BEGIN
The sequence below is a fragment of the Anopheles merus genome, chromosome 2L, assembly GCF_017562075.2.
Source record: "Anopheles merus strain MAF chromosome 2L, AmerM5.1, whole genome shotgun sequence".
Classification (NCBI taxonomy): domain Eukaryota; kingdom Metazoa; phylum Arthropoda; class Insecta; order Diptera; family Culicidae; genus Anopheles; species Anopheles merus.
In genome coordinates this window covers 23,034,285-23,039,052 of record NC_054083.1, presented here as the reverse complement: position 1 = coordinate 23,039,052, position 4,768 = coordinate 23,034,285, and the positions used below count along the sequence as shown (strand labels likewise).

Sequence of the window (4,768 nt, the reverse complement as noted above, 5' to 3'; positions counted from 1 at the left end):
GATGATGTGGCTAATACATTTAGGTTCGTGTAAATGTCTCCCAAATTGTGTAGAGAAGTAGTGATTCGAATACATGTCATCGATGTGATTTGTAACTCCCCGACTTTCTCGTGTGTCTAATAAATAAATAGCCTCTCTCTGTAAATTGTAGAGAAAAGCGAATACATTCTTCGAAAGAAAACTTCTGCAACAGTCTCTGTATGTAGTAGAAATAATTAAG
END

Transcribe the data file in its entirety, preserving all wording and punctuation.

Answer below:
The sequence below is a fragment of the Anopheles merus genome, chromosome 2L, assembly GCF_017562075.2.
Source record: "Anopheles merus strain MAF chromosome 2L, AmerM5.1, whole genome shotgun sequence".
Classification (NCBI taxonomy): domain Eukaryota; kingdom Metazoa; phylum Arthropoda; class Insecta; order Diptera; family Culicidae; genus Anopheles; species Anopheles merus.
In genome coordinates this window covers 23,034,285-23,039,052 of record NC_054083.1, presented here as the reverse complement: position 1 = coordinate 23,039,052, position 4,768 = coordinate 23,034,285, and the positions used below count along the sequence as shown (strand labels likewise).

Sequence of the window (4,768 nt, the reverse complement as noted above, 5' to 3'; positions counted from 1 at the left end):
GATGATGTGGCTAATACATTTAGGTTCGTGTAAATGTCTCCCAAATTGTGTAGAGAAGTAGTGATTCGAATACATGTCATCGATGTGATTTGTAACTCCCCGACTTTCTCGTGTGTCTAATAAATAAATAGCCTCTCTCTGTAAATTGTAGAGAAAAGCGAATACATTCTTCGAAAGAAAACTTCTGCAACAGTCTCTGTATGTAGTAGAAATAATTAAG